Summary (Magill's Survey of American Literature, Revised Edition)
“Once upon a time, sixty years ago, a little girl lived in the Big Woods of Wisconsin, in a little gray house made of logs.” Thus begins the first of nine books based on the frontier existence of the Ingalls family, fixing the time at 1873 and introducing the main character of the series. The simplicity of presentation fixes Laura’s perspective as the lens for the story, and all facets of the tale remain true to a child’s point of view. Wilder’s use of capital letters heightens Laura’s wonder at her surroundings.
It is fall, and the snug Ingalls home bursts with harvest foods, colorfully cataloged. The themes of family safety and self-reliance emerge as central to this book and to the whole series. Complete but easy-to-understand descriptions of building a smokehouse and slaughtering a pig make it clear that even children knew the basics of preparation for winter. This recitation of essential frontier knowledge became one of the most valuable and interesting aspects of Wilder’s contribution to later understanding of pioneer life.
Small details deepen the sense of the cares and dangers of such a life, as well as Ma’s determination to create some beauty for her family:Ma sat in her rocking chair, sewing by the light of the lamp. The lamp was bright and shiny. There was salt in the bottom of its glass bowl with the kerosene, to keep the kerosene from exploding, and there were bits of red flannel among the salt to make it pretty....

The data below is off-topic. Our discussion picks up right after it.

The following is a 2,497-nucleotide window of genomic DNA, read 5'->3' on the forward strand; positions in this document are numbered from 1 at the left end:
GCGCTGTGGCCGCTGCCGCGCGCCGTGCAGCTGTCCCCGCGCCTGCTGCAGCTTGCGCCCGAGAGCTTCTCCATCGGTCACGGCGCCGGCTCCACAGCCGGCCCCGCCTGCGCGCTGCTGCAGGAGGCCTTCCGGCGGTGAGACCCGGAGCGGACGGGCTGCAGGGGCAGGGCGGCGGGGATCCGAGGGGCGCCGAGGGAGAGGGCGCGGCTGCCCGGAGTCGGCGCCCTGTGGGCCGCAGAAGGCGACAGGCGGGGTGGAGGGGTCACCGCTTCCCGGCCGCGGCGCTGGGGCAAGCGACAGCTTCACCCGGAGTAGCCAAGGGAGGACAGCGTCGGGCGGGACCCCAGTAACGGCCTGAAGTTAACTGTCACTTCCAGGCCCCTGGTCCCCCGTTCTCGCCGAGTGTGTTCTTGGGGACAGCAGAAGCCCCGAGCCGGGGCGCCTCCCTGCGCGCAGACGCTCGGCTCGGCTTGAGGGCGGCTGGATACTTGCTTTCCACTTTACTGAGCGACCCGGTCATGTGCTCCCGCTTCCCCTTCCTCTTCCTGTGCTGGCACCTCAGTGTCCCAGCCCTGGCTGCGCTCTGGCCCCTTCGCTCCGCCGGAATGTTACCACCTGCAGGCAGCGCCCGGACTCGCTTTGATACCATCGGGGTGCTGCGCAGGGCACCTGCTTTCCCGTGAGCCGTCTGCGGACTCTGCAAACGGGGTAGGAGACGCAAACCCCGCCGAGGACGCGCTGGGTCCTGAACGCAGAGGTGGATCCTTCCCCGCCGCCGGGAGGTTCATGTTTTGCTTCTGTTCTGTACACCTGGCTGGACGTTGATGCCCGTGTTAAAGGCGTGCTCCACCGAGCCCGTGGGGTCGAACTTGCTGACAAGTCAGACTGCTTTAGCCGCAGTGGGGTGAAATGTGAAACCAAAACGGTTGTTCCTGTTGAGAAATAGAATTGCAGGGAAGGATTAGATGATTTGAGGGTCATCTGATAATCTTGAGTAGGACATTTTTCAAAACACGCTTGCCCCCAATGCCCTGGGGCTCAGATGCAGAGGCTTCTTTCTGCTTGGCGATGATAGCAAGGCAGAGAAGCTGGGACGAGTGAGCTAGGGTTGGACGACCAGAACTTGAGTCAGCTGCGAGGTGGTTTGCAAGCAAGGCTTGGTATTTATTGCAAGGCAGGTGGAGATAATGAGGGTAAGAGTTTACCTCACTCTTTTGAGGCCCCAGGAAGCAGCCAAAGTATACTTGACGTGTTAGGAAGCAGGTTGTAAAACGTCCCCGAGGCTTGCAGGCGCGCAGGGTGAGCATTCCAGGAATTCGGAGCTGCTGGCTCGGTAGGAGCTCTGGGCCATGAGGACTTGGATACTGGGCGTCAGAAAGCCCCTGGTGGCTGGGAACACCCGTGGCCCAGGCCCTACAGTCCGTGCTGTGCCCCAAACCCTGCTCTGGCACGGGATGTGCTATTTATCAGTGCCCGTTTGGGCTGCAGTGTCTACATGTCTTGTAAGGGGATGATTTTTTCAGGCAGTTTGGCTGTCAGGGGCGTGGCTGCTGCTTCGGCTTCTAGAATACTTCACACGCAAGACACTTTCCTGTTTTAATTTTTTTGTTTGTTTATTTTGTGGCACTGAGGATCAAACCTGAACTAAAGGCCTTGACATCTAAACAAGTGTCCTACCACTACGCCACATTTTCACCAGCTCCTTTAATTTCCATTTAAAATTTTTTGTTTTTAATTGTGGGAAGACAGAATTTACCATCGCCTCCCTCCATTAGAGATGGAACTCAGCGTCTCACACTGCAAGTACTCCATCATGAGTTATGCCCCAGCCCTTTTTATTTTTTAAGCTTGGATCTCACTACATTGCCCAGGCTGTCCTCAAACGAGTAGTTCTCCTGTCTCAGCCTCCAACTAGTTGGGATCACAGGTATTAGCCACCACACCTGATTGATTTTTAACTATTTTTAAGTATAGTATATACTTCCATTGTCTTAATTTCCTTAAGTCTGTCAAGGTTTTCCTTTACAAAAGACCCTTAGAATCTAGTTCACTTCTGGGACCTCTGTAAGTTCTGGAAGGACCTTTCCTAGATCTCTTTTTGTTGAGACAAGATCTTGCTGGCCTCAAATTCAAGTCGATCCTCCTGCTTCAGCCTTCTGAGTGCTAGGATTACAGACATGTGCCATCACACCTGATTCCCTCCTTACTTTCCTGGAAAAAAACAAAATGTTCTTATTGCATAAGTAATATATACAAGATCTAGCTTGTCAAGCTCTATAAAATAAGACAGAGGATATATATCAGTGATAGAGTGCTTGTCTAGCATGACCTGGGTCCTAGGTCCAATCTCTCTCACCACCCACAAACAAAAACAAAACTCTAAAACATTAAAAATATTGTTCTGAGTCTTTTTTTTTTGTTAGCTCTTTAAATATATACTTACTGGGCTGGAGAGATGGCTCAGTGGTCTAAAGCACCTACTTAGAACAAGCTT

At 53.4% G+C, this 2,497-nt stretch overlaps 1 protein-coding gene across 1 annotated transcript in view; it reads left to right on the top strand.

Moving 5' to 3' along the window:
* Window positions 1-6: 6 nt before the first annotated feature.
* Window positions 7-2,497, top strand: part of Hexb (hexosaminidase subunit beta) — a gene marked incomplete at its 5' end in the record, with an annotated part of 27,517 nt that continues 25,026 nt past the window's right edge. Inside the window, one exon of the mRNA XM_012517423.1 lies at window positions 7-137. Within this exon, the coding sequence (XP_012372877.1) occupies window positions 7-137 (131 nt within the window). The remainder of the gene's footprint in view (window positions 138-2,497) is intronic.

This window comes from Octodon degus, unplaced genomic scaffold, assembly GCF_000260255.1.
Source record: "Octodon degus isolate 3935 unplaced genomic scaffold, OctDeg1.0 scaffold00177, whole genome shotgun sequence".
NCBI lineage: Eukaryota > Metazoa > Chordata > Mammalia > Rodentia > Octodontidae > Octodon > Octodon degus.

(The entire section is 353 words.)
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For many years the Little House books have been popular with young people. This might seem surprising at first, for especially in Little House in the Big Woods, there are no villains, no major crises, and no important adventures. Illustration by Garth Williams for Little House in the Big Woods by Laura Ingalls Wilder. Harper & Row: New York (1953). Nevertheless, there are plenty of good times and enough conflict and suspense to make the book interesting. Young readers also seem to appreciate a novel made up of events that really happened and characters who really existed.
In addition, the novel offers detailed, accurate descriptions of early methods of cheesemaking, butter churning, gun care, maple sugaring, hatmaking, and many other crafts. Some readers have cooked the food and played the games Laura describes. This helps them feel closer to the frontier life of more than one hundred years ago. Some young people like to compare their lives with Laura's; others find that reading the book makes it easier to talk to members of their grandparents' generation. They realize that bygone days can provide many enjoyable stories.
Although the days of her frontier childhood are remote, Wilder describes them so vividly that readers almost feel as if they have been in the Big Woods. She provides many details that make her characters come to life. Laura herself, the book's main character, is vibrant, sometimes naughty, and always an individual;...
(The entire section is 329 words.)